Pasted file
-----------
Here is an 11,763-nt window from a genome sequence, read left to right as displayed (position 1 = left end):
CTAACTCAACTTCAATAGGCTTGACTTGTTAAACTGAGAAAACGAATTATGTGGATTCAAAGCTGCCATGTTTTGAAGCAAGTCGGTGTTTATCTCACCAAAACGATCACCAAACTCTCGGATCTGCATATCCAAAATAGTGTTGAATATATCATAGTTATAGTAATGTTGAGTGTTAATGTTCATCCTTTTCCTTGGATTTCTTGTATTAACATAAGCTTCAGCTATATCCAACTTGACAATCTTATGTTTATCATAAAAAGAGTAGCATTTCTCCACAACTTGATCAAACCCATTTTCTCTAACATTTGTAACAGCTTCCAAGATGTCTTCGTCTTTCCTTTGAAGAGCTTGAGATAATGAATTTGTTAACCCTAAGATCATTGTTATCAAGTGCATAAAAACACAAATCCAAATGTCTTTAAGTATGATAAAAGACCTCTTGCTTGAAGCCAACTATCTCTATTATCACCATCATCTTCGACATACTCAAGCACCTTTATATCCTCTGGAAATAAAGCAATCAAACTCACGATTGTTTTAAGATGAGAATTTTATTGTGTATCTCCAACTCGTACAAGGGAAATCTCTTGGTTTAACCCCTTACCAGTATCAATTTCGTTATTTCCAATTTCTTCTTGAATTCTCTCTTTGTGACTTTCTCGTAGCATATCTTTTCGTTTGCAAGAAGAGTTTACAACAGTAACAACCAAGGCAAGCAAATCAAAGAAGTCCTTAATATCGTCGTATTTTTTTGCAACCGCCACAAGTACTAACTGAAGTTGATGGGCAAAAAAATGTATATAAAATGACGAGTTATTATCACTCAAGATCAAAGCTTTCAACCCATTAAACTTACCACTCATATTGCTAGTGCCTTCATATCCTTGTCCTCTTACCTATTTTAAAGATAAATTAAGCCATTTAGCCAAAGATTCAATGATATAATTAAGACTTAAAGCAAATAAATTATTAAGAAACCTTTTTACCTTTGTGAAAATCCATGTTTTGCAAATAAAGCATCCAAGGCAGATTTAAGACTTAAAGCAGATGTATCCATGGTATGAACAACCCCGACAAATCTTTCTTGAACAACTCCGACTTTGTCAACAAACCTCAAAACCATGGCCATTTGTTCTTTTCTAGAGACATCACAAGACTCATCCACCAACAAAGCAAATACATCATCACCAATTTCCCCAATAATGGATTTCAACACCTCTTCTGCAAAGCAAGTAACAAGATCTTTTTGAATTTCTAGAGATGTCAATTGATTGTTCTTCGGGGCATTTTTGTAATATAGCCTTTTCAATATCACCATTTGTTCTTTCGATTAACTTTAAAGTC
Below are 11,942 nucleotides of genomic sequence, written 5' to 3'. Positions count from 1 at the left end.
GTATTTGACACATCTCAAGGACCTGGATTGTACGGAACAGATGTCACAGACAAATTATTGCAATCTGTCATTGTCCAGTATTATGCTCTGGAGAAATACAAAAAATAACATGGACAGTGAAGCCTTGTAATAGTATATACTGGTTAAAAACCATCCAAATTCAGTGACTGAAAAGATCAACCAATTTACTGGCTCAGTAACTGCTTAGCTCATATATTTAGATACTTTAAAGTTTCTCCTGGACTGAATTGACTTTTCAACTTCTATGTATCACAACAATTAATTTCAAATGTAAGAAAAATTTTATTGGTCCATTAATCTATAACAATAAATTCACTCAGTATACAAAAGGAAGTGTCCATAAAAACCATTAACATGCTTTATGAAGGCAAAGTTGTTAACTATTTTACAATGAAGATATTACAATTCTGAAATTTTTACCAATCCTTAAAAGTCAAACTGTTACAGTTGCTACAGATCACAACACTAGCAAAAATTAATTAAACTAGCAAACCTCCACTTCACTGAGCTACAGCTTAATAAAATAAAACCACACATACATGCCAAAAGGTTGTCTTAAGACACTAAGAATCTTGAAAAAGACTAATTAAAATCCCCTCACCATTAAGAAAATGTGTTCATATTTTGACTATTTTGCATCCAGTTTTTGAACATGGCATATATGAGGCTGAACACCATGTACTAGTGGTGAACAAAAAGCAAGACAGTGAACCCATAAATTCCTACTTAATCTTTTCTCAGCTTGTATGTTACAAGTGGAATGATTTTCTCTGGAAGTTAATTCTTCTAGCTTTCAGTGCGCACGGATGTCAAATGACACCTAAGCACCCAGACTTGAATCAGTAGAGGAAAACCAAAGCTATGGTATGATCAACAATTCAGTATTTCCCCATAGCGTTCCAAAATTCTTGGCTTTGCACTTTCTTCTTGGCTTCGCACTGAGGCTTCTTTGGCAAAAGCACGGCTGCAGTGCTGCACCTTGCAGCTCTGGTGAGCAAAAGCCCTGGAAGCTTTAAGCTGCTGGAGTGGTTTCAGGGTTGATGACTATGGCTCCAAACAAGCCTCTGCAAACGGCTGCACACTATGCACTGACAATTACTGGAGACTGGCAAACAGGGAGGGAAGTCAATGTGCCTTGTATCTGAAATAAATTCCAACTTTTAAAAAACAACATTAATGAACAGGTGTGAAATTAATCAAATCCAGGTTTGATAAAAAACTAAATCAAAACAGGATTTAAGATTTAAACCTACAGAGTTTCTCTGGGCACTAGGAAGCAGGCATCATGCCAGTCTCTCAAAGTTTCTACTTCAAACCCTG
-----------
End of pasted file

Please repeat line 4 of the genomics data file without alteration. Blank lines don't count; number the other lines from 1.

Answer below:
GTATTTGACACATCTCAAGGACCTGGATTGTACGGAACAGATGTCACAGACAAATTATTGCAATCTGTCATTGTCCAGTATTATGCTCTGGAGAAATACAAAAAATAACATGGACAGTGAAGCCTTGTAATAGTATATACTGGTTAAAAACCATCCAAATTCAGTGACTGAAAAGATCAACCAATTTACTGGCTCAGTAACTGCTTAGCTCATATATTTAGATACTTTAAAGTTTCTCCTGGACTGAATTGACTTTTCAACTTCTATGTATCACAACAATTAATTTCAAATGTAAGAAAAATTTTATTGGTCCATTAATCTATAACAATAAATTCACTCAGTATACAAAAGGAAGTGTCCATAAAAACCATTAACATGCTTTATGAAGGCAAAGTTGTTAACTATTTTACAATGAAGATATTACAATTCTGAAATTTTTACCAATCCTTAAAAGTCAAACTGTTACAGTTGCTACAGATCACAACACTAGCAAAAATTAATTAAACTAGCAAACCTCCACTTCACTGAGCTACAGCTTAATAAAATAAAACCACACATACATGCCAAAAGGTTGTCTTAAGACACTAAGAATCTTGAAAAAGACTAATTAAAATCCCCTCACCATTAAGAAAATGTGTTCATATTTTGACTATTTTGCATCCAGTTTTTGAACATGGCATATATGAGGCTGAACACCATGTACTAGTGGTGAACAAAAAGCAAGACAGTGAACCCATAAATTCCTACTTAATCTTTTCTCAGCTTGTATGTTACAAGTGGAATGATTTTCTCTGGAAGTTAATTCTTCTAGCTTTCAGTGCGCACGGATGTCAAATGACACCTAAGCACCCAGACTTGAATCAGTAGAGGAAAACCAAAGCTATGGTATGATCAACAATTCAGTATTTCCCCATAGCGTTCCAAAATTCTTGGCTTTGCACTTTCTTCTTGGCTTCGCACTGAGGCTTCTTTGGCAAAAGCACGGCTGCAGTGCTGCACCTTGCAGCTCTGGTGAGCAAAAGCCCTGGAAGCTTTAAGCTGCTGGAGTGGTTTCAGGGTTGATGACTATGGCTCCAAACAAGCCTCTGCAAACGGCTGCACACTATGCACTGACAATTACTGGAGACTGGCAAACAGGGAGGGAAGTCAATGTGCCTTGTATCTGAAATAAATTCCAACTTTTAAAAAACAACATTAATGAACAGGTGTGAAATTAATCAAATCCAGGTTTGATAAAAAACTAAATCAAAACAGGATTTAAGATTTAAACCTACAGAGTTTCTCTGGGCACTAGGAAGCAGGCATCATGCCAGTCTCTCAAAGTTTCTACTTCAAACCCTG